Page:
We describe the design, fabrication, and characterization of a one-dimensional silicon photonic crystal cavity in which a central slot is used to enhance the overlap between highly localized optical and mechanical modes. The optical mode has an extremely small mode volume of 0.017, and an optomechanical vacuum coupling rate of 310 kHz is measured for a mechanical mode at 2.69 GHz. With optical quality factors up to 1.2 × 105, fabricated devices are in the resolved-sideband regime. The electric field has its maximum at the slot wall and couples to the in-plane breathing motion of the slot. The optomechanical coupling is thus dominated by the moving-boundary effect, which we simulate to be six times greater than the photoelastic effect, in contrast to most structures, where the photoelastic effect is often the primary coupling mechanism.
© 2016 Optical Society of America
Increasingly sophisticated fabrication methods have led in recent years to the ability to make ever-smaller optomechanical systems . Interaction of small mechanical resonators with a strongly confined electromagnetic field enables light modulation at frequencies up to several gigahertz. Such high frequencies are required for applications in communication , radio astronomy  or the transduction of superconducting qubits [4,5]. Only a small number of platforms have been developed, for which optomechanical modulation occurs at frequencies above 1 GHz. They include one-dimensional (1D) photonic crystals [6–13], two-dimensional photonic crystals [14,15] and disk resonators . Most recently, an approach has been presented, where propagating acoustic waves with frequencies up to 12 GHz exhibit optomechanical coupling with a photonic cavity .
In a system consisting of an optical resonator with resonance frequency coupled to a mechanical resonator with resonance frequency , the magnitude of the effects caused by radiation pressure forces, e.g. the amplitude of the optical sidebands created by thermal motion, scales with the optomechanical vacuum coupling rate, which is defined as the shift of with a change in the generalized displacement of the mechanical resonator, namely in units of the mechanical zero-point fluctuation. The zero-point fluctuation of the mechanical resonator is given by, where is the effective mass and is Planck's constant divided by.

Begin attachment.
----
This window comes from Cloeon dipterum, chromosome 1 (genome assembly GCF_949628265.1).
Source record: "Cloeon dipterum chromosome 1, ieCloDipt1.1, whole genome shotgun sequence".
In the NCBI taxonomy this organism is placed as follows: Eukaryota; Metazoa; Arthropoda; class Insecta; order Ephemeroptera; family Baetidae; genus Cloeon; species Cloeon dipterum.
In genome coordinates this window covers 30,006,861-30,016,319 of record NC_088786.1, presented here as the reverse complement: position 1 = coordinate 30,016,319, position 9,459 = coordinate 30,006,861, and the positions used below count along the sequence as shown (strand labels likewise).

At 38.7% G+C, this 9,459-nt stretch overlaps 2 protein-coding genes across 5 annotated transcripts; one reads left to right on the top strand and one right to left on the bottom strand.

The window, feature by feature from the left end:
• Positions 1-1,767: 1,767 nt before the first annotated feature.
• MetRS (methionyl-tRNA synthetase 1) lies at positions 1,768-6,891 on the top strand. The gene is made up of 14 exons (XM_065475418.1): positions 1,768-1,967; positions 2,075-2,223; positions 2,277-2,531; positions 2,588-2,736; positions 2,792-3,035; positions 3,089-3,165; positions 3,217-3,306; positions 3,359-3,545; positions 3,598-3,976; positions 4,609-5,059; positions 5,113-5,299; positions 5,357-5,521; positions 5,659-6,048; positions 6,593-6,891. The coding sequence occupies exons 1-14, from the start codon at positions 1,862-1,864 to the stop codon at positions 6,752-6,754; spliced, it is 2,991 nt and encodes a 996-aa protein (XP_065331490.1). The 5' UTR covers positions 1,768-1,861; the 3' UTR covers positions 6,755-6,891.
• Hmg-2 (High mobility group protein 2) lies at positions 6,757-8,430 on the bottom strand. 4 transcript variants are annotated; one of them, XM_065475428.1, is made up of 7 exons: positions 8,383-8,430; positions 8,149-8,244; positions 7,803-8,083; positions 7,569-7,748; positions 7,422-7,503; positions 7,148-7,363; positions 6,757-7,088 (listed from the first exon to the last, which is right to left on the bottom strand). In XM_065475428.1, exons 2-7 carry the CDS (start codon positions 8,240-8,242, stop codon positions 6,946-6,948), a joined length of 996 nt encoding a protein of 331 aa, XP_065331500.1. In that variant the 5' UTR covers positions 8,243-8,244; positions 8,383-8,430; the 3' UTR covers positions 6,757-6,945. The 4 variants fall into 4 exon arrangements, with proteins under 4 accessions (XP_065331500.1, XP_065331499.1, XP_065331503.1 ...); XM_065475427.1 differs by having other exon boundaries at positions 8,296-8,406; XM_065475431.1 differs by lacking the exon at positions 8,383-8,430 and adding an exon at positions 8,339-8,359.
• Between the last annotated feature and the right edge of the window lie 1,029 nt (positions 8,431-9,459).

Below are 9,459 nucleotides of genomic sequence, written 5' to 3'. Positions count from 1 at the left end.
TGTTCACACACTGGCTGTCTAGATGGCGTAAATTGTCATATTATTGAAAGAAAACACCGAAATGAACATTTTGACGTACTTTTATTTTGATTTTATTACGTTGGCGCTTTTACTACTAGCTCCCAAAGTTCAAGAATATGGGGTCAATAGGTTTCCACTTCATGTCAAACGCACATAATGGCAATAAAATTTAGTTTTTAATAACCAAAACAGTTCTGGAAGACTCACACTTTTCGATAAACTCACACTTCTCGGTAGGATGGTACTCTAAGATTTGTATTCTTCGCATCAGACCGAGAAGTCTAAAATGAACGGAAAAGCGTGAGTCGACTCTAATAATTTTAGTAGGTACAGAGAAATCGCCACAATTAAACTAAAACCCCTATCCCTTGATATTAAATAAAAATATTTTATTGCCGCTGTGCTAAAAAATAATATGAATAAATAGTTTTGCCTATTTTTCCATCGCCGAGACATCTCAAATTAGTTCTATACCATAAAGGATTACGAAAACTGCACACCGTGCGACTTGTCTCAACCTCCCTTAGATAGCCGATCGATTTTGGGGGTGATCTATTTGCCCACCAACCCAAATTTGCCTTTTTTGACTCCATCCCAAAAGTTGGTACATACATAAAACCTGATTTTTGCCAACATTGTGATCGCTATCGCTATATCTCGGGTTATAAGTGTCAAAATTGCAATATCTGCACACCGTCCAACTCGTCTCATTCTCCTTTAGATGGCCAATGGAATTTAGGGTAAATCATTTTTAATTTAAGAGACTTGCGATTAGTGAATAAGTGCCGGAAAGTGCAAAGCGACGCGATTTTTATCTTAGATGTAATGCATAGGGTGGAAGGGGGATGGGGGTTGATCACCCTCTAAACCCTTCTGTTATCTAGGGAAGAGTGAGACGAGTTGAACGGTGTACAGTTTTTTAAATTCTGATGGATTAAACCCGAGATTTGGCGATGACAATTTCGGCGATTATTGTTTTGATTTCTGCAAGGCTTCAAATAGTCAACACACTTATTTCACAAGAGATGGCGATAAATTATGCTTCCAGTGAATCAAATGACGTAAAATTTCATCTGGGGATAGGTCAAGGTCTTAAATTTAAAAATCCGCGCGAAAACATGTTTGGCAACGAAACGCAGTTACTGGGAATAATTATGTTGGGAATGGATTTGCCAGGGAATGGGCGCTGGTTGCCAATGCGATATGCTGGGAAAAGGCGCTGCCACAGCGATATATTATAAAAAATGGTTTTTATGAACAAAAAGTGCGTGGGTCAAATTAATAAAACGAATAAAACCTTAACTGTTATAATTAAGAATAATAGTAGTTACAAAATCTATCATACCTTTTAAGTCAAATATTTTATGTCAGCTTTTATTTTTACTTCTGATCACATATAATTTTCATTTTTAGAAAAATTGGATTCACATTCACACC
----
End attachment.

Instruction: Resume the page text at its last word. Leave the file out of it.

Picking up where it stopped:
Various physical phenomena can produce optomechanical coupling [1,18,19]. At the nanometer scale, the most commonly considered mechanisms are the moving boundary effect  and the photoelastic effect . The former occurs if a dielectric boundary moves through a region of non-zero electric field. The latter is induced by a change of the refractive index with strain. The overall coupling rate is described by the sum of the respective coupling rates for these effects, so that . The relative magnitude of the two effects depends on the optical frequency, with the photoelastic effect being more strongly dispersive, particularly near the electronic bandgap (see Appendix I). Depending on the wavelength of operation, the cavity may be designed to take advantage of one or the other effect. To exploit primarily the moving boundary contribution, slotted photonic crystals have proven to be fruitful [22–25], but most published results involve mechanical frequencies of at most a few tens of megahertz. An exception is the work of Grutter et al.  based on separate mechanical and optical beams made of Si3N4.
In addition to the vacuum coupling rate, the behavior of an optomechanical system is governed by its optical decay rate, which is related to the optical quality factor by. A small decay rate can be advantageous for certain applications. For example, the ability to achieve ground-state cooling depends on the sideband suppression factor. Furthermore, for efficient transduction from individual phonons to photons, a high single-photon cooperativity is required, being the decay rate of the mechanical resonator. For some time, it seemed inherently difficult to achieve a high optical quality factor in cavities comprising an integral slot because of photon scattering at the slot, and up until now no such slotted photonic crystal cavity has achieved the resolved-sideband regime, where .